U.S. Supreme Court
Lau Ow Bew, Petitioner, 141 U.S. 583 (1891)
Lau Ow Bew, Petitioner
No. 12, Original
Submitted November 2, 1891
Decided November 16, 1891
141 U.S. 583
Only questions of gravity and importance should be certified to this Court by the circuit courts of appeals under the provisions of the Act of March 3, 1891, c. 517, § 6.
Whether the Chinese Restriction Acts, in the light of the treaties between the United States and China, apply to a Chinese merchant, domiciled in the United States, who temporarily leaves the country for purposes of business or pleasure, animo revertendi, is such a question of gravity and importance.
Wan Shing v. United States, 140 U. S. 424, explained.
The case is stated in the opinion.
MR. CHIEF JUSTICE FULLER delivered the opinion of the Court.
This is an application, upon notice, for a writ of certiorari requiring the United States Circuit Court of Appeals for the Ninth Circuit to certify to this Court for its review and determination the case of Lau Ow Bew v. United States, in which a final judgment was rendered by that court against the applicant on the 7th of October, 1891. The application is accompanied, in accordance with subdivision 3 of Rule 37, by a certified copy of the entire record of the case.
The petition states that the applicant is a person of the Chinese race, and a natural-born subject of the emperor of China, who is now, and for the past seventeen years has been, a resident of the United States, and of no other country, having his domicil in the City of Portland and State of Oregon, where, during all that time, he has been a merchant engaged in the chanroblesvirtualawlibrary
wholesale and importing business; that on the 30th of September, 1890, he left the United States on a temporary visit to his relatives in China, with the intention of returning as soon as possible, and that he did return on the steamship Oceanic, which arrived at San Francisco on the 11th of August, 1891.
That at the time of his departure, he procured satisfactory evidence of his status in the United States as a merchant, under the regulations in that regard of the Treasury Department, adopted July 3, 1890, and on his return he presented his proofs to the collector of the port of San Francisco, who acknowledged their sufficiency, and admitted that petitioner was entitled to the protection of the treaty between the United States and China, concluded July 28, 1868, 16 Stat. 739, and the supplemental treaty concluded November 17, 1880, 22 Stat. 826, and the Act of Congress entitled "An act to execute certain treaty stipulations relating to Chinese," approved May 6, 1882, 22 Stat. 58, c. 126, as amended July 5, 1884, 23 Stat. 115, c. 220, but refused to permit petitioner to land on the sole ground that he had failed and neglected to produce the certificate of the Chinese government mentioned in section six of the aforesaid act as amended.
The petition further states that thereupon, on the 14th of August, 1891, petitioner filed a petition in the Circuit Court of the United States for the Northern District of California for a writ of habeas corpus to obtain his discharge from detention, alleging, among other things, that he was a merchant domiciled as aforesaid, and that it was claimed by the master of the steamship that he could not be allowed to land under the provisions of the sixth section of the act aforesaid as amended, and that the master of the steamship produced petitioner before the court on August 15, 1891, and made return to the writ that he held the petitioner in his custody "by direction of the customs authorities of the port of San Francisco, California, under the provisions of the Chinese Restriction Act."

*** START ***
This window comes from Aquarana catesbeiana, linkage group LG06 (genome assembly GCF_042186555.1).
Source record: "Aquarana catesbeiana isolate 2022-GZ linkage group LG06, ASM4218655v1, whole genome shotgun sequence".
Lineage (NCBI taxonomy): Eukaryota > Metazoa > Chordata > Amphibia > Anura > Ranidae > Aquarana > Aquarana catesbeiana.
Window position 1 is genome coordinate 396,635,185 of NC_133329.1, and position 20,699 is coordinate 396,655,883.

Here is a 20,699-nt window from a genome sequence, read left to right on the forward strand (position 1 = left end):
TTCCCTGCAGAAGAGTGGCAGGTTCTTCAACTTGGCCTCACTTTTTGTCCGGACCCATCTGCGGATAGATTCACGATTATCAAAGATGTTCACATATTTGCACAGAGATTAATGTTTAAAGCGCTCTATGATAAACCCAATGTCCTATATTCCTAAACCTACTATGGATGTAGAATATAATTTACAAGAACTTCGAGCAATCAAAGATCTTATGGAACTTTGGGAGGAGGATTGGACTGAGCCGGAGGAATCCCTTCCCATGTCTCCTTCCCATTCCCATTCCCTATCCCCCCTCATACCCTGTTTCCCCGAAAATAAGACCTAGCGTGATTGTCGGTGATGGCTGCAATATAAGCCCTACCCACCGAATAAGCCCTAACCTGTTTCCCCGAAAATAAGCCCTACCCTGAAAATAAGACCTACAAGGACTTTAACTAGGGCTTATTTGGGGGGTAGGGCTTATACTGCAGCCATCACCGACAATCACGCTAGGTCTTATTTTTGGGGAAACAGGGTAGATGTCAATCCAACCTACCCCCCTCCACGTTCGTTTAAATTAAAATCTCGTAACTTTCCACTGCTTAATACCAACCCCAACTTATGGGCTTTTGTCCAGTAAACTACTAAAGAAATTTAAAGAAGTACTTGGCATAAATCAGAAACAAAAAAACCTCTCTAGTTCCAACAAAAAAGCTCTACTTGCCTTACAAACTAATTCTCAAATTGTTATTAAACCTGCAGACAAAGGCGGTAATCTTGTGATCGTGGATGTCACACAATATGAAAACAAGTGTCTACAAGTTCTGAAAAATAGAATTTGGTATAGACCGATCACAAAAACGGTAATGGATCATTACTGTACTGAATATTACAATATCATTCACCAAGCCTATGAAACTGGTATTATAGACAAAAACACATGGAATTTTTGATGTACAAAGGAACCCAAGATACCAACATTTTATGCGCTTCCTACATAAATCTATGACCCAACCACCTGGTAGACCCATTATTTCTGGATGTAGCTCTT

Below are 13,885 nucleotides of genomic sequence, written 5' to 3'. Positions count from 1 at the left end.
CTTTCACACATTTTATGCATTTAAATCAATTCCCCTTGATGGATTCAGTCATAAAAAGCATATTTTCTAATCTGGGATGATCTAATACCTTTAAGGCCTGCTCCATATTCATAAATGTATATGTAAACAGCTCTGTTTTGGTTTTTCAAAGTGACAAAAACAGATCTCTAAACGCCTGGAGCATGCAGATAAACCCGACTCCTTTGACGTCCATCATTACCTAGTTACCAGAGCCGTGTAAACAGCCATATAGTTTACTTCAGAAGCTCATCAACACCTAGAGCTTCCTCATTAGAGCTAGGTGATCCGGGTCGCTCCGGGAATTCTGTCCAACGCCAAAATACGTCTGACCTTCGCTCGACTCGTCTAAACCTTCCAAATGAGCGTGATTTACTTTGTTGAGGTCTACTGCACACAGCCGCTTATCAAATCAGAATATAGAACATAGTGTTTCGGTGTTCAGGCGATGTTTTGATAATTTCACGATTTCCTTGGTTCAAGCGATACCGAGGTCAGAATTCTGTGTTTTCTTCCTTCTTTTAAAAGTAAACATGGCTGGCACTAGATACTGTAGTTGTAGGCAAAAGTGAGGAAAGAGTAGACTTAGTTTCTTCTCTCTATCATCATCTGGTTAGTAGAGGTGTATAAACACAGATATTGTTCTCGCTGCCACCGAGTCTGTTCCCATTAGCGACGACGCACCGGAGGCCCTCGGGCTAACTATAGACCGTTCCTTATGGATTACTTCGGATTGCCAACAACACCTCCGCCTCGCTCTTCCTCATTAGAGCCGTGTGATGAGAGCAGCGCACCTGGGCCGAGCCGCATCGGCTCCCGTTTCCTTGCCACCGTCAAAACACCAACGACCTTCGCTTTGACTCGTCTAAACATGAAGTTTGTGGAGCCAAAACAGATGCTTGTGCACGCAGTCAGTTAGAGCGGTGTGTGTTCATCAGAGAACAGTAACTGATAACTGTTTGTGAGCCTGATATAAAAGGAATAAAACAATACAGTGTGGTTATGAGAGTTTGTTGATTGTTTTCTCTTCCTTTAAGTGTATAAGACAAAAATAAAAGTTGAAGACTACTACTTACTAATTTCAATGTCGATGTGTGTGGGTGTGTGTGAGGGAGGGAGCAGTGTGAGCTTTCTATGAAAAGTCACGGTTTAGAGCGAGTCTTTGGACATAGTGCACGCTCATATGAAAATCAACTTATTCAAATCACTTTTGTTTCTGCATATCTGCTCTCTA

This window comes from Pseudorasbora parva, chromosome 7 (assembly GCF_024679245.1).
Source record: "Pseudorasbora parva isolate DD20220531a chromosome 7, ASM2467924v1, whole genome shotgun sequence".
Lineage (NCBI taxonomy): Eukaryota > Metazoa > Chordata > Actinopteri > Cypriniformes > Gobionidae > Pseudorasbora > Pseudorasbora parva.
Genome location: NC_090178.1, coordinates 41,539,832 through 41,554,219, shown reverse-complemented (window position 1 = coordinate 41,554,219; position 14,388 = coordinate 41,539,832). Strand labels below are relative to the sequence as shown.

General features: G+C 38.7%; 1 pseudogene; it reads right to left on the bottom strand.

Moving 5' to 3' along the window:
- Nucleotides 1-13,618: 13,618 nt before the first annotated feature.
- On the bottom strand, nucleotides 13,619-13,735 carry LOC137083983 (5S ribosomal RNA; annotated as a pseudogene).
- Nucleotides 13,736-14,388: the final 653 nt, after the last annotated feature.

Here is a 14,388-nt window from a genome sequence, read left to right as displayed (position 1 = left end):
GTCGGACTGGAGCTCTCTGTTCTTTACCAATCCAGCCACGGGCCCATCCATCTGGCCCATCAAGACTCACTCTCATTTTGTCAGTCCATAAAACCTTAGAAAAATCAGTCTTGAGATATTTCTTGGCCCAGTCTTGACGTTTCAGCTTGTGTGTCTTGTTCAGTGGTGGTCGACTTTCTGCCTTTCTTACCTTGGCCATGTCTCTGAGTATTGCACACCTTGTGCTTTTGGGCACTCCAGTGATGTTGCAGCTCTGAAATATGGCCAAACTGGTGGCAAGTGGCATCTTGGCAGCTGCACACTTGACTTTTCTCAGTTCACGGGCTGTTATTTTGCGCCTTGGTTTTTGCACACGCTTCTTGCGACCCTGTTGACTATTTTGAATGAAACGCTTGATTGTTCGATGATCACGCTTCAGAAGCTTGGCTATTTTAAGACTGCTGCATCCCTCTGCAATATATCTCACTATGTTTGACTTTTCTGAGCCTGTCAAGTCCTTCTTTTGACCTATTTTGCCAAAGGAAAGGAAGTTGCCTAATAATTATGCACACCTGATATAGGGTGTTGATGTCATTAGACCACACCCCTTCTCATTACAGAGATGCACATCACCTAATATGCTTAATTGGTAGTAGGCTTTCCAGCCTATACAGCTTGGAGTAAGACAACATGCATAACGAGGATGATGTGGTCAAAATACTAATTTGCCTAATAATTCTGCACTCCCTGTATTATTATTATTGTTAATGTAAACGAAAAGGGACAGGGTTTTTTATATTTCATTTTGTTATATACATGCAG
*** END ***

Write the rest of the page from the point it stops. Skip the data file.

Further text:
An intervention was filed on behalf of the United States alleging that petitioner was lawfully detained because he had chanroblesvirtualawlibrary
failed to produce to the collector of customs, or to any other authorized officer, the certificate of identification required by the act of 1882 as amended by the act of 1884. The return to the writ and the intervention were traversed by the petitioner.
The case was thereupon heard and determined upon the following agreed statement of facts:
"1st. That the said Lau Ow Bew is now on board the steamship Oceanic, which arrived in the port of San Francisco, State of California, on the 11th day of August, A.D. 1891, from Hong Kong, and is detained and confined thereon by Captain Smith, the master thereof."
"2d. That the said passenger is now and for seventeen years last past has been a resident of the United States and domiciled therein."
"3d. That during all of said time, the said passenger has been engaged in the wholesale and importing mercantile business in the City of Portland, State of Oregon, under the firm name and style of Hop Chong & Co."
"4th. That said firm is worth $40,000, and said passenger has a one-fourth interest therein, in addition to other properties."
"5th. That said firm does a business annually of $100,000, and pays annually to the United States government large sums of money, amounting to many thousands of dollars, as duties upon imports."
"6th. That on the 30th day of September, A.D. 1890, the said passenger departed from this country temporarily on a visit to his relatives in China, with the intention of returning as soon as possible to this country, and returned to this country by the steamship Oceanic on the 11th day of August, A.D. 1891."
"7th. That at the time of his departure, he procured satisfactory evidence of his status in this country as a merchant, and on his return hereto he presented said proofs to the collector of the port of San Francisco, but said collector, while acknowledging the sufficiency of said proofs and admitting that the said passenger was a merchant domiciled herein, refused to permit the said passenger to land on the sole ground that the said passenger failed and neglected to produce the
certificate of the Chinese government mentioned in section 6 of the Chinese restriction Act of May 6, 1882, as amended by the Act of July 5, 1884."
On the 14th of September, 1891, the circuit court rendered judgment that the petitioner be remanded to custody. An opinion was filed by the learned district judge holding the circuit court, from which it appears that the judgment in the case proceeded upon the ground of the controlling effect of the decision of this Court in Wan Shing v. United States, 140 U. S. 424. From this judgment an appeal was prosecuted to the circuit court of appeals, which, on the 7th of October, 1891, declined to certify any question of law in the case to this Court for instruction, and affirmed the judgment of the circuit court.